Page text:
Monday, November 22, 2010

The 3 "secrets" to getting your NEXT JOB

As one can imagine given the U.S. economic situation of the past 2 years I've had lots of conversations with mentees (and others) employed and unemployed centered around finding a new job. Everyone wants to know the secrets to success especially in tough times - I'm about to give the 3 most important ones. (Or perhaps these aren't secrets for you so just take this as a strong reminder of what you should already be doing...  :)  )

A few years ago while I was working with a well known outplacement agency I came across a fascinating statistic they had compiled from measuring the success path of their own clientele over decades of job searching: (paraphrased by me) on average it takes 20 to 30 conversations with different hiring managers before obtaining a final offer of employment. This blew my mind. I know I'm writing this but it's worth repeating: on average it takes 20 to 30 conversations with different hiring managers before obtaining a final offer of employment. A hiring manager is literally someone with the power to hire you - a decision-maker (so typically someone in Human Resources doesn't count). In better job markets the number is closer to 20 and in worse job markets the number is closer to or even above 30.

The next related statistic was also eye opening: and how does one get to have these 20 to 30 conversations with hiring managers? One has to have 20 to 30 job search-related conversations a week which produce information on target industries, companies and most importantly networking connections to hiring managers at your target companies. Whether there's a job opening posted or not the key step (and secret numero UNO) is making connections to and conversing with people with the power to hire. It's that simple and yet usually that difficult because it means putting yourself out there in a persistent, professional and disciplined way. These conversations don't have to be long -  20 minutes maximum. But you do need to get out there and make those phone calls and have those networking coffee chats and lunches. There is no way around it and you don't want a way around it because it will benefit you in a multitude of ways.

Perhaps these statistics feel somewhat inflated - perhaps they really are. No matter they drive home the point that sending out resumes, creating internet search agents, waiting to receive emails and phone calls are all nice but success lies in getting out there proactively and building your network. You want to discover job openings before they are even posted (also known as the "hidden" job market). You can only do that by talking with people and making sure you are available as the opportunities arise.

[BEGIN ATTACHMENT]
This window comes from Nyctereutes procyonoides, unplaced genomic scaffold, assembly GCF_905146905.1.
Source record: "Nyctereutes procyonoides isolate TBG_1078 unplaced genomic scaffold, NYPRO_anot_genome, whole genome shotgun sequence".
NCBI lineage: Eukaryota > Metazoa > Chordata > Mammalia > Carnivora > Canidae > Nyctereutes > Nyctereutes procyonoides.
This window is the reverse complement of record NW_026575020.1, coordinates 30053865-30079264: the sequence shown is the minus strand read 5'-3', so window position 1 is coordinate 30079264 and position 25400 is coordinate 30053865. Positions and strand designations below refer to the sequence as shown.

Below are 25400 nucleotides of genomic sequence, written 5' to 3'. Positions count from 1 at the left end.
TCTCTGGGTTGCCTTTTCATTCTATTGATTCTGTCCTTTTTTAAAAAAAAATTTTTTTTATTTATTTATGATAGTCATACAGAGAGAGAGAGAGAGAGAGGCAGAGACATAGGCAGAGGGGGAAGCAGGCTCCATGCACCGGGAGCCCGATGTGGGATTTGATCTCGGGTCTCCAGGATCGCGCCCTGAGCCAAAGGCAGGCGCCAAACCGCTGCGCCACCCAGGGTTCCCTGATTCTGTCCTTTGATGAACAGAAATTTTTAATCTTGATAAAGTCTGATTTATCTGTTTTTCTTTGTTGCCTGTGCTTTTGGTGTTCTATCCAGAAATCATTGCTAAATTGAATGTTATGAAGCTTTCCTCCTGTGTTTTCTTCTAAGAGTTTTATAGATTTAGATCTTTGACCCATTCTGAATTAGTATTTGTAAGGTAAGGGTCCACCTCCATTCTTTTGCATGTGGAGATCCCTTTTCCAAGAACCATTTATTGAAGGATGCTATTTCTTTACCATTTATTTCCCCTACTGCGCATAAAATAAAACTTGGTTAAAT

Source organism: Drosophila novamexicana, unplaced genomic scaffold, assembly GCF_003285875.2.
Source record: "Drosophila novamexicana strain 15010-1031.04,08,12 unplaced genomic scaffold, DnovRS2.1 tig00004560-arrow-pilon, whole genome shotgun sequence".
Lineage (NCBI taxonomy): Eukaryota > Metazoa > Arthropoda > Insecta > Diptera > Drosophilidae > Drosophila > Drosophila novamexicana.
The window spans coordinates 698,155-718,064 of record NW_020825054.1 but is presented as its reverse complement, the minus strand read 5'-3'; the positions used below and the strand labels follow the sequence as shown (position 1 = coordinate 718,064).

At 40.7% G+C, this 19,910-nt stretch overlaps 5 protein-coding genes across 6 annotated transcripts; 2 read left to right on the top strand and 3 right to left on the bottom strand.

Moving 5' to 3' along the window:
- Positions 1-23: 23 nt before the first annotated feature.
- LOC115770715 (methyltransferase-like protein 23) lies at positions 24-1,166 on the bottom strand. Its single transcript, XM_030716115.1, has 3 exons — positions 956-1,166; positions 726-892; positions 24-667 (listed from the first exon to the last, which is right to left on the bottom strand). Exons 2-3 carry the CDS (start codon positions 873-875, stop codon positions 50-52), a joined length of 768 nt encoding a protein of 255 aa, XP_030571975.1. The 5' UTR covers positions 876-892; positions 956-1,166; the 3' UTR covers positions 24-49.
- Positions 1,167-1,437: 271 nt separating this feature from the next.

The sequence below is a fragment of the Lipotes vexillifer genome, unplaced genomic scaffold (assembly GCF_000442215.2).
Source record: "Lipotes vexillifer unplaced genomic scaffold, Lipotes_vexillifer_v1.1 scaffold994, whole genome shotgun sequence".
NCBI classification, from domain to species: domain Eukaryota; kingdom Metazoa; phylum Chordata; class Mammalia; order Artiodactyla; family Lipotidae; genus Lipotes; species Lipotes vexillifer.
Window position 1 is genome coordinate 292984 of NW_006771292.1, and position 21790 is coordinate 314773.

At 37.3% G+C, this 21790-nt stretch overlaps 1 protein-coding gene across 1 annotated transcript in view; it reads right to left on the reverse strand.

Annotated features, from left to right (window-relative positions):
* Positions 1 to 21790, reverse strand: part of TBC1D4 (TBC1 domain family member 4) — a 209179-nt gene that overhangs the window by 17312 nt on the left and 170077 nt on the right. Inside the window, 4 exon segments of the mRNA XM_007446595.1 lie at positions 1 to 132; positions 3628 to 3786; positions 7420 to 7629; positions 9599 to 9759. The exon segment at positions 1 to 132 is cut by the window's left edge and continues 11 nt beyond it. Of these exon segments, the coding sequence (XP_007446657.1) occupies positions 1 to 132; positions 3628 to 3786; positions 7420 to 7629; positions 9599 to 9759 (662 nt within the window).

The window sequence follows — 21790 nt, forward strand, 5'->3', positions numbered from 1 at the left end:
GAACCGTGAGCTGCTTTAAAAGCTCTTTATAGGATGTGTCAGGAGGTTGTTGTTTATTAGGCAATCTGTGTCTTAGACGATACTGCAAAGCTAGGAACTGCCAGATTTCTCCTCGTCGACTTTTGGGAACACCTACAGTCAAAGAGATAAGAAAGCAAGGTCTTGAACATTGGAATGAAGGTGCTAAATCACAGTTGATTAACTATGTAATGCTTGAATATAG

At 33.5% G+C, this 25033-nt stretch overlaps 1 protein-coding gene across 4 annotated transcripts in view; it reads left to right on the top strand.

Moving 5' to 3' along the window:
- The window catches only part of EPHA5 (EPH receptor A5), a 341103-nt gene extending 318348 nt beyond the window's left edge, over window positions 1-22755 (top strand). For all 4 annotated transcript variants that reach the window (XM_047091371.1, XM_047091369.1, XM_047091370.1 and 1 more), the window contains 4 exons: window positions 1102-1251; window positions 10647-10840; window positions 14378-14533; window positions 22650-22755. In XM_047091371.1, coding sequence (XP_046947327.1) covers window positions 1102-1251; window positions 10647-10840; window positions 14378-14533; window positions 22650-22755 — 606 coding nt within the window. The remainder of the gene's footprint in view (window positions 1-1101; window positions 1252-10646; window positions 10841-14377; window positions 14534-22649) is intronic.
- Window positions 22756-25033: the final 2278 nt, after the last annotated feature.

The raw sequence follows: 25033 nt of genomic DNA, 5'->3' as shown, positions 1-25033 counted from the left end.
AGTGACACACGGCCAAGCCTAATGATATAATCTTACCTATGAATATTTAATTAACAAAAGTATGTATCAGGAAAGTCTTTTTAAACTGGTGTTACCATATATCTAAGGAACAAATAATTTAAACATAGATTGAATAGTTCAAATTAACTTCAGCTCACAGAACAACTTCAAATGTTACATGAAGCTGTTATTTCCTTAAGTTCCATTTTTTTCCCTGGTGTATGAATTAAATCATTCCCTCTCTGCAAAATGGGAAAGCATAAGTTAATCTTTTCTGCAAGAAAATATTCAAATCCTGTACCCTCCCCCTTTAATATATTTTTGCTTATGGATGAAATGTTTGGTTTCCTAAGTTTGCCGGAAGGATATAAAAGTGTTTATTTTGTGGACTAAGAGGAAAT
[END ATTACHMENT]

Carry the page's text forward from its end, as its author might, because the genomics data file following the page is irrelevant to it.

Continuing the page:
I'll use this quote again: Luck is what happens when preparation meets opportunity.” - Seneca

20 job search conversations a week is quite a tall order so what's the key there? How do you get to do that? You do that by leveraging each conversation you have into obtaining your next conversation. This is secret #2: Never leave a job-related conversation (unless it's an actual interview) without doing the following 2 things:

  1. Ask the person you are speaking with who else they might know and could possibly introduce you to in order to help you learn about your target industry, geography, company or job opportunity. You could say something like "Who else would you recommend I speak with about possible future openings at ABC Company? What's their email or phone # and would you be ok if I told them you sent me?"
  2. Set some kind of time frame when you'll reconnect with the person you are currently speaking with. Even if it's only to thank them or keep them posted on your progress. An even better reason would be if you've uncovered some way you could help them in return for meeting with you and recommending others to speak with (see #1)
The final secret I'd like to share is: you will receive help if you help others. Have you come across a job opportunity that isn't a fit for you but might be very interesting to someone in your network? Then by all means pass it along whether that person is employed or not! You never know if someone is ready for a professional change. If you helped someone else get a job you will have made a friend forever! Be proactive at feeding your network with your own connections and job opportunities. It will come back to reward you in the future.

In summary, the 3 secrets are:
  1. Have plenty of job-search conversations each week. There is no internet/job posting/resume-sending plan that can replace proactive, in-person or over the phone real-time conversations.
  2. Ensure every conversation leads you to the next conversation.
  3. Help others find opportunities and you will be helped more than you know!
Good luck out there! It's rough but getting better.....

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